T.D. Edge ran away from home to travel around Britain, becoming a street theatre performer, props maker for the Welsh Opera, sign writer, schools caretaker, soft toys salesman, and professional palm-reader at Pink Floyd gigs. This gave him plenty of stuff to write about. His children’s novels have been published by Random House, Scholastic, Hutchinson and others. His adult short fiction has appeared in various places, including Flash Fiction Online, Penumbra, Beneath Ceaseless Skies, and Realms of Fantasy. In 2012, he won the New Scientist/Arc Magazine SF short fiction competition. Terry has tutored creative writing for many years, e.g. for the Open College of the Arts, and currently for Denman College. He’s also proud of being the youngest-ever England Subbuteo Champion. More at: www.td-edge.com.
Sarah Ellender mostly writes science fiction and fantasy, although a year-long experiment with flash fiction has taken her down some unexpected paths. She is currently working on her second novel.
Sarah is a co-founder of PlotMedics, an innovative service that helps authors overcome their creative difficulties, along with fellow T Party veteran Gaie Sebold. Her plot-workings, writing angst (and exploits in crocheting, glasswork, random enthusiasms etc.) are documented on her website.
K D Grace
K D Grace is passionate about nature, writing, and sex – not necessarily in that order. She entertains herself with Chinese martial arts, long, thought-provoking walks and extreme vegetable gardening. She has had erotica published in Cleis, Black Lace, Xcite Books and Ravenous Romance anthologies, as well as Scarlet magazine. In addition to erotica, she also writes genre and mainstream fiction. Her blog is here.
David Gullen self-assembled from a template provided by his parents while in South Africa. Three years later he was baptised by King Neptune as he sailed across the equator. Since then he has studied biology, worked as a van driver, washer-up, armourer, leatherworker, and IT geek; and become the father of three children. His novel, Shopocalypse, a near-future story of fast cars, consumerism and nuclear war, is available from Clarion Publishing. His short fiction has appeared in various magazines and anthologies, one of which was shortlisted for the James White Award, while another was an Aeon Award winner. His collection, Open Waters (theEXAGGERATEDpress), appeared in early 2014. He has also recently co-edited his first anthology, Mind Seed, for T Party Publications. David lives in Surrey, England, with the fantasy writer Gaie Sebold, and too many tree ferns.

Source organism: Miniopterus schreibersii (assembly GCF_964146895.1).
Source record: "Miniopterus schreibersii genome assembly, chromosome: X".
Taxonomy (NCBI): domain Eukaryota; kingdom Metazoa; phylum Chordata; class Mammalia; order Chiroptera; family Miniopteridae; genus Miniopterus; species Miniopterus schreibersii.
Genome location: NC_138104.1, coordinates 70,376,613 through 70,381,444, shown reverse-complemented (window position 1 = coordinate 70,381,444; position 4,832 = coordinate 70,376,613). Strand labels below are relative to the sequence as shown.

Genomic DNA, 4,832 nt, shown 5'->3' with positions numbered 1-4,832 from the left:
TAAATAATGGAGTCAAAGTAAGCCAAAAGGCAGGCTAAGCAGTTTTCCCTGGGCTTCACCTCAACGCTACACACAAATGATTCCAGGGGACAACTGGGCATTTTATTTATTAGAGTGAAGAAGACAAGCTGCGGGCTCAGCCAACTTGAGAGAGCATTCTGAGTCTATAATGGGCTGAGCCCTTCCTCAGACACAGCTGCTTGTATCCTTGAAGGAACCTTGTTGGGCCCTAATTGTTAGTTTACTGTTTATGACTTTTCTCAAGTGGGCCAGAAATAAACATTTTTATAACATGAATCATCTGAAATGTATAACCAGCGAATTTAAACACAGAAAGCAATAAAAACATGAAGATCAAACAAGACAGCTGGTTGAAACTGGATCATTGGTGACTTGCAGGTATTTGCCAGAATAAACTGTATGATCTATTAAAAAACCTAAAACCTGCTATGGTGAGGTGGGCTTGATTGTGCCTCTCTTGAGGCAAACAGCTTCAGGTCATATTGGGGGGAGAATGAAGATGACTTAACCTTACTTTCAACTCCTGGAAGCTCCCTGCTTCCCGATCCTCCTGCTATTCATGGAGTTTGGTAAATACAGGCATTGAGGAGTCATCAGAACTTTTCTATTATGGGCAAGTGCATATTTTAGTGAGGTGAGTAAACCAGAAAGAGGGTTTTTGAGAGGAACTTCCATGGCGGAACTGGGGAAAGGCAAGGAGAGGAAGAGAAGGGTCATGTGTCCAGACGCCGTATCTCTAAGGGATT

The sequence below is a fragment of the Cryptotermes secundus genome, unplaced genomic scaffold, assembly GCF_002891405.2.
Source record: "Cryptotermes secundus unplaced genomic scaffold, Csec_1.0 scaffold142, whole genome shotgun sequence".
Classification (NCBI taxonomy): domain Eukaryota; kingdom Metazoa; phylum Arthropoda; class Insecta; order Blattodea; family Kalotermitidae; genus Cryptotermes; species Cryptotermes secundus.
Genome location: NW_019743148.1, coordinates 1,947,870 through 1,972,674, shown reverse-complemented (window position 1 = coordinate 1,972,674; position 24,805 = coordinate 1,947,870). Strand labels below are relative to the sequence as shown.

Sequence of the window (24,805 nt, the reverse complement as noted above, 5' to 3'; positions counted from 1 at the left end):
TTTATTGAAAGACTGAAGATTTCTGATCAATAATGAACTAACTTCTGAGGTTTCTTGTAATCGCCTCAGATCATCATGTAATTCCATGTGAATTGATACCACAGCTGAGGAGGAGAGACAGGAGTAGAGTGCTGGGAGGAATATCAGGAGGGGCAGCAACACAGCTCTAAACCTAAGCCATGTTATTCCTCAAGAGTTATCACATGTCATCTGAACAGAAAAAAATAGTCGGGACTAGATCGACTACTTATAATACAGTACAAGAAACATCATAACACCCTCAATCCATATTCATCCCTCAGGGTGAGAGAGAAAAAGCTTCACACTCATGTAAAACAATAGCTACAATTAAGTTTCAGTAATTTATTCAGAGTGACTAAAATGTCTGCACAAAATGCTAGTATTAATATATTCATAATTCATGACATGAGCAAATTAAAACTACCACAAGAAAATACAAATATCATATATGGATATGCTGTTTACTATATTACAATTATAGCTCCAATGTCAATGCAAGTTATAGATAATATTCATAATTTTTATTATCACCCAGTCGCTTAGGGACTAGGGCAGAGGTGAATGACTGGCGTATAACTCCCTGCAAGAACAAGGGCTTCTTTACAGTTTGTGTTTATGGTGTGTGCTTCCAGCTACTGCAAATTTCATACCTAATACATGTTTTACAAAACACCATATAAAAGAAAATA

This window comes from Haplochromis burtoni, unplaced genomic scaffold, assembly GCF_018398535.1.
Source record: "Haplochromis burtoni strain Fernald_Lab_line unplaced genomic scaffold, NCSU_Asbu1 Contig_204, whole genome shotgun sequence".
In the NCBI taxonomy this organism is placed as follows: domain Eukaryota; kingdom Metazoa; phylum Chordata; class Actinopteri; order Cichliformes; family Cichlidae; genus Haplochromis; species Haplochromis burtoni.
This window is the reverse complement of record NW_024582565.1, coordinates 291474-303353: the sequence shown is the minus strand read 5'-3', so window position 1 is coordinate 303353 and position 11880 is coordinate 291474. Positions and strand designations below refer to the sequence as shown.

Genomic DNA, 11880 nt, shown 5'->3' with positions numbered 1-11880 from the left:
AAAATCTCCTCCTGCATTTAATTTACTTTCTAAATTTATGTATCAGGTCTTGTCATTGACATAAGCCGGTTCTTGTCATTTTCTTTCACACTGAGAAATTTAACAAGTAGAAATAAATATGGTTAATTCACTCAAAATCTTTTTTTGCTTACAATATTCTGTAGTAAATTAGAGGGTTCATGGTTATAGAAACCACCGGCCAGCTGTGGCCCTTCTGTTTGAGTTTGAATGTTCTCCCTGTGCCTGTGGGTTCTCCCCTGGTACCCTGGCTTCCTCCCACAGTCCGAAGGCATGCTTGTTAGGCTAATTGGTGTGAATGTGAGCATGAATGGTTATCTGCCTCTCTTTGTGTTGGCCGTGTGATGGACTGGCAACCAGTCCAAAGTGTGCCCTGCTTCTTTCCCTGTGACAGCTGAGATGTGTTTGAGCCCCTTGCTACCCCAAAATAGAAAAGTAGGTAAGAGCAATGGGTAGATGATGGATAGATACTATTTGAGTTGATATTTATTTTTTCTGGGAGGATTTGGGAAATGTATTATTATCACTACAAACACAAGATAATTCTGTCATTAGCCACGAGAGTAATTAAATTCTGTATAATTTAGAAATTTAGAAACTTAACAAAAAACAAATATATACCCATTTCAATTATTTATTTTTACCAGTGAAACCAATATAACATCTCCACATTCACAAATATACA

Caroline Hooton became hooked on the Harry Potter books in 2001 and from there became drawn into the wider world of young adult fiction. She is an enthusiastic member of the British chapter of the Society of Children’s Writers & Illustrators and reviews young adult and childrens’ novels for several on-line communities. She made her first short story sale to the e-zine Dred Tales in June 2008 and completed an MA in Creative Writing (Novels) at City University in September 2009.
Caroline is currently finalising a young adult urban fantasy manuscript about shapeshifters living in London and in her spare time works as a projects lawer for a top 20 city law firm. She is represented by Catherine Pellegrino at Rogers, Coleridge and White.
Born in south Essex to East End émigrés, Nigel Johnson became a class traitor upon reading history at Cambridge and going to work as a consultant, or jumped up programmer, for a software house based in Surrey.
Ran away to the West Country shortly before the Great Crash, where he hides waiting for the world to become a sane and humane place (he might have to wait an awfully long time).
In the possibly vain hope of becoming part of the solution rather than the problem Nigel now works as a programmer for a public service dedicated to protecting the environment.
Nigel has been published in “Roadworks” and the T Party anthology “Deep Ten”.